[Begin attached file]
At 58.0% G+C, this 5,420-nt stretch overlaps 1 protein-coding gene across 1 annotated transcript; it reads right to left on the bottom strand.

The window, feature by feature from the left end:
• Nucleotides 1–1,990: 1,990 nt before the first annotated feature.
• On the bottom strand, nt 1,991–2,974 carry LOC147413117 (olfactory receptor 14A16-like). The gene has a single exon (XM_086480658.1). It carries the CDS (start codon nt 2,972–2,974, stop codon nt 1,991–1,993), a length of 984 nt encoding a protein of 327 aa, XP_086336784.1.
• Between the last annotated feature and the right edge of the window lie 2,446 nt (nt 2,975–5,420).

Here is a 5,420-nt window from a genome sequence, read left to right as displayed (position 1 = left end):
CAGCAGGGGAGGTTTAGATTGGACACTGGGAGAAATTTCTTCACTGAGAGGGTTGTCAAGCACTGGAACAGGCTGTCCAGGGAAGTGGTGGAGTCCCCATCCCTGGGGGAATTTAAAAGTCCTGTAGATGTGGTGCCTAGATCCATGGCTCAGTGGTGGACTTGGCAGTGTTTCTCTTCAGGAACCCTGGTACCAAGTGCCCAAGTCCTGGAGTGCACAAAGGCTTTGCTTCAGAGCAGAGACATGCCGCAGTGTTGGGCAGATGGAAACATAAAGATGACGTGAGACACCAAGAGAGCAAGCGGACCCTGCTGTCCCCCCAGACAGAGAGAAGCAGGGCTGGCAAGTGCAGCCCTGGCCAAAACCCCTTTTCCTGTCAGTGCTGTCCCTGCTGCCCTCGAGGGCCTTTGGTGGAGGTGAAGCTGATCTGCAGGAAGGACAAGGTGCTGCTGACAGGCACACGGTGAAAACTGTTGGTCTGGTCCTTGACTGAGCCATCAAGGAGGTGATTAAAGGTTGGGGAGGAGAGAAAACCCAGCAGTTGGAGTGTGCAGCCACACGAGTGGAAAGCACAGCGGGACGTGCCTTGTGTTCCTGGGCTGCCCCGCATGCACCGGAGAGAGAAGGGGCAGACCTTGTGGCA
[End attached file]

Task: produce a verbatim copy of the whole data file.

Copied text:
At 58.0% G+C, this 5,420-nt stretch overlaps 1 protein-coding gene across 1 annotated transcript; it reads right to left on the bottom strand.

The window, feature by feature from the left end:
• Nucleotides 1–1,990: 1,990 nt before the first annotated feature.
• On the bottom strand, nt 1,991–2,974 carry LOC147413117 (olfactory receptor 14A16-like). The gene has a single exon (XM_086480658.1). It carries the CDS (start codon nt 2,972–2,974, stop codon nt 1,991–1,993), a length of 984 nt encoding a protein of 327 aa, XP_086336784.1.
• Between the last annotated feature and the right edge of the window lie 2,446 nt (nt 2,975–5,420).

Here is a 5,420-nt window from a genome sequence, read left to right as displayed (position 1 = left end):
CAGCAGGGGAGGTTTAGATTGGACACTGGGAGAAATTTCTTCACTGAGAGGGTTGTCAAGCACTGGAACAGGCTGTCCAGGGAAGTGGTGGAGTCCCCATCCCTGGGGGAATTTAAAAGTCCTGTAGATGTGGTGCCTAGATCCATGGCTCAGTGGTGGACTTGGCAGTGTTTCTCTTCAGGAACCCTGGTACCAAGTGCCCAAGTCCTGGAGTGCACAAAGGCTTTGCTTCAGAGCAGAGACATGCCGCAGTGTTGGGCAGATGGAAACATAAAGATGACGTGAGACACCAAGAGAGCAAGCGGACCCTGCTGTCCCCCCAGACAGAGAGAAGCAGGGCTGGCAAGTGCAGCCCTGGCCAAAACCCCTTTTCCTGTCAGTGCTGTCCCTGCTGCCCTCGAGGGCCTTTGGTGGAGGTGAAGCTGATCTGCAGGAAGGACAAGGTGCTGCTGACAGGCACACGGTGAAAACTGTTGGTCTGGTCCTTGACTGAGCCATCAAGGAGGTGATTAAAGGTTGGGGAGGAGAGAAAACCCAGCAGTTGGAGTGTGCAGCCACACGAGTGGAAAGCACAGCGGGACGTGCCTTGTGTTCCTGGGCTGCCCCGCATGCACCGGAGAGAGAAGGGGCAGACCTTGTGGCA